Thursday, July 7, 2011

Interview with Aussie author Carol Preston and book giveaway

I’m delighted to be able to welcome my friend Carol Preston, an Australian historical romance author, to our blog today.

Jo-Anne: Carol, how long have you been writing? What originally inspired you?

Carol: My interest in writing historical novels began when my children started school and I took up family history research. While I wondered if I might find some English aristocracy or perhaps a famous explorer in my background, instead I found seven generations of Australians, mostly of British and Irish convict heritage, stretching back to the First Fleet on my mother’s side. So, having come to terms with originating from a long line of petty criminals, I became intrigued with the daily challenges, struggles, losses and achievements of my ancestors. I wanted to write those stories in a way that not only my children and grandchildren could learn from and enjoy but also in ways other people could find interesting and inspiring.

Jo-Anne: Has any aspect of your previous occupation helped you as an author?

Carol: I think being a psychologist and listening to my clients share their own stories of loss and betrayal, the struggle to forgive, to overcome tragedy, to relate in healthy and meaningful ways, has really helped me to imagine the interactions and personal, daily journeys of my ancestors because I believe these personal and relational battles are common to human beings in every generation, everywhere.

Jo-Anne: Earlier this year, I really enjoyed reading your fifth novel Mary’s Guardian. What would you like readers to take away with them from this book?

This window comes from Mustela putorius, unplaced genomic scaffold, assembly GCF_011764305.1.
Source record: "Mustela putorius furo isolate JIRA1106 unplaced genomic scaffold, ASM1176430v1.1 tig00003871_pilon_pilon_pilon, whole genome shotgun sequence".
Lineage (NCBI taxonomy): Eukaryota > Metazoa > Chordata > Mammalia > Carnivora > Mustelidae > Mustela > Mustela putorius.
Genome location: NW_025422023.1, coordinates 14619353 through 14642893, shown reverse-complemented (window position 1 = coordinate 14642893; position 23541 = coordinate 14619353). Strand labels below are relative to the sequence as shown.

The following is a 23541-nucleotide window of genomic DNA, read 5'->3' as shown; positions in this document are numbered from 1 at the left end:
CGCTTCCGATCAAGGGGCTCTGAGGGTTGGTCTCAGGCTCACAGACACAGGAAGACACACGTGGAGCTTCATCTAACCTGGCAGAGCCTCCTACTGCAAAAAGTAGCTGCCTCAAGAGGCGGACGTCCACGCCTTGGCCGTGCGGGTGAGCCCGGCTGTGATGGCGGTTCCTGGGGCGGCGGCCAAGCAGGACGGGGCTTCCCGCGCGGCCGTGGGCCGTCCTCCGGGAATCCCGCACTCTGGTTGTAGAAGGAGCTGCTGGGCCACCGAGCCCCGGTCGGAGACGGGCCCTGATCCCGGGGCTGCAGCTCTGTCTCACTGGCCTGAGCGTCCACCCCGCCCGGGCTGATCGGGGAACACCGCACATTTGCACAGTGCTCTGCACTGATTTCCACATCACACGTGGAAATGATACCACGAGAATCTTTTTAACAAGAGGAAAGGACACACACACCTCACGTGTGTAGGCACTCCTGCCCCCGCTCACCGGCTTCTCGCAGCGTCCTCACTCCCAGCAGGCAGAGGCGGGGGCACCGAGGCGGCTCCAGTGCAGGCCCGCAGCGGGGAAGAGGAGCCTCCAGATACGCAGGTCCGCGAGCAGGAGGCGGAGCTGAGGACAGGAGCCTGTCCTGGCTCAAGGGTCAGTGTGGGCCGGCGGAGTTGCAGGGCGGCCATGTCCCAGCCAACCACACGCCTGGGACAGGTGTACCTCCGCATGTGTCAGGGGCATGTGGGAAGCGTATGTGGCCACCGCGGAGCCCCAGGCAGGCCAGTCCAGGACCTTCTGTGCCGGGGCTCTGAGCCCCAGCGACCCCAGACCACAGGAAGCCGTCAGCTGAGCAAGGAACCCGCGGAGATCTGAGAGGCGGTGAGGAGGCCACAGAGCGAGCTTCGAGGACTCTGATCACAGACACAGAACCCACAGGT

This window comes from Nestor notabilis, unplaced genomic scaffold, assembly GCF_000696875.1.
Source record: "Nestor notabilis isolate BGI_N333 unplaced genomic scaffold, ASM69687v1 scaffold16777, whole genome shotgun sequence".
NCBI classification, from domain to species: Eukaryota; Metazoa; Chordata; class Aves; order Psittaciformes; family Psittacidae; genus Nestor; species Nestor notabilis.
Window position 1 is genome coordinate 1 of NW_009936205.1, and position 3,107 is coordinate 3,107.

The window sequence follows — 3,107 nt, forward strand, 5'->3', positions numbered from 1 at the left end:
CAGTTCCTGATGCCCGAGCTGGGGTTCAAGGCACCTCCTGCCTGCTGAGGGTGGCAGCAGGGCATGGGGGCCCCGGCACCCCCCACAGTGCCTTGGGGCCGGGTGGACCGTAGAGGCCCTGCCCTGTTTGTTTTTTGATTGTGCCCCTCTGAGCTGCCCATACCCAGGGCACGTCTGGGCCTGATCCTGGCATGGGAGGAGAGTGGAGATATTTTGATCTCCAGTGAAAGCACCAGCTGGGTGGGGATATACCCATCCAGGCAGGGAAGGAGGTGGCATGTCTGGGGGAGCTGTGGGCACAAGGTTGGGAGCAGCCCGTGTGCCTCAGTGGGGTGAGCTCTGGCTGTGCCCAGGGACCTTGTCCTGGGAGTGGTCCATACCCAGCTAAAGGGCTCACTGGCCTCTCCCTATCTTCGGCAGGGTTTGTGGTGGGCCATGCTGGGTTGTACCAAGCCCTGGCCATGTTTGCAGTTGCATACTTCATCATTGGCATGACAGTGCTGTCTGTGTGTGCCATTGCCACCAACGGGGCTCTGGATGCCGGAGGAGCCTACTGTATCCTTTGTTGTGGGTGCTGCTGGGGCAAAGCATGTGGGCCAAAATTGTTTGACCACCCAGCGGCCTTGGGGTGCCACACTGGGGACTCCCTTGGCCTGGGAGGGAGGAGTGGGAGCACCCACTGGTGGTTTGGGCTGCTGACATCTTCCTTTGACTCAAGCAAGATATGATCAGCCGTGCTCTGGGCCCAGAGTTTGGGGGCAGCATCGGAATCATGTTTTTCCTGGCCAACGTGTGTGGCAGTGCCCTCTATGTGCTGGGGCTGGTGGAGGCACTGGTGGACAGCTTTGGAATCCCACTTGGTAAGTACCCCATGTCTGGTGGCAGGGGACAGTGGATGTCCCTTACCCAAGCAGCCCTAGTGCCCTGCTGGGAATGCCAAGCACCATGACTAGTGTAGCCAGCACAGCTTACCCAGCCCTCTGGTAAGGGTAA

Carol: The most inspiring aspect of Mary’s Guardian for me as is that lives which seem doomed to utter despair and hopelessness can be restored and healed through the most unexpected circumstances; that something good, even wonderful, can come from the most dreadful situations with God’s help.

Jo-Anne: What other books have you had published already and where are they available?

Carol: My first three novels were a trilogy – Suzannah’s Gold, Rebecca’s Dream and The Price of Peace. These are a saga of the Oakes family, one line of my ancestors, and are available from Zeus Publications, First Edition books or directly through my website My fourth novel, The Face of Forgiveness, is available through Light the Dark or Even Before Publishing or also through my website. Mary’s Guardian, my fifth novel, is available through Light the Dark or Even Before Publishing and also through Amazon or Koorong Books

Jo-Anne: And you have a sixth novel, Charlotte’s Angel, due for release in October this year. What inspired you to write this one?

Carol: Charlotte’s Angel is the sequel to Mary’s Guardian and continues the story of the Douglass family. Charlotte is one of my favourite characters in my novels. I think she has a great story to tell which will inspire hope in readers.

Jo-Anne: You have obviously done many hours of research for your novels. Do you have any tips in this regard?

Carol: I think if you have a natural interest in history or in your own genealogy, the research is nearly as much fun as the writing! There is so much material available now online as well as in history books that the problem for me becomes when to stop researching. I have to remind myself that every detail of what I’ve discovered can’t possibly be put into the novel. If research is a battle for writers, however, they probably need to write straight from their imagination and avoid the need for so much research.

Jo-Anne: Do you have any further novels in mind?

Carol: Oh, yes. I have plenty more family history to draw on, and with every story there’s a rich source of inspiration and life lessons to share – so many aspects of faith to explore in so many situations. As soon as I’m finished one novel, my mind starts plotting another ancestor’s journey.

Jo-Anne: What has been the most memorable event of your writing journey so far?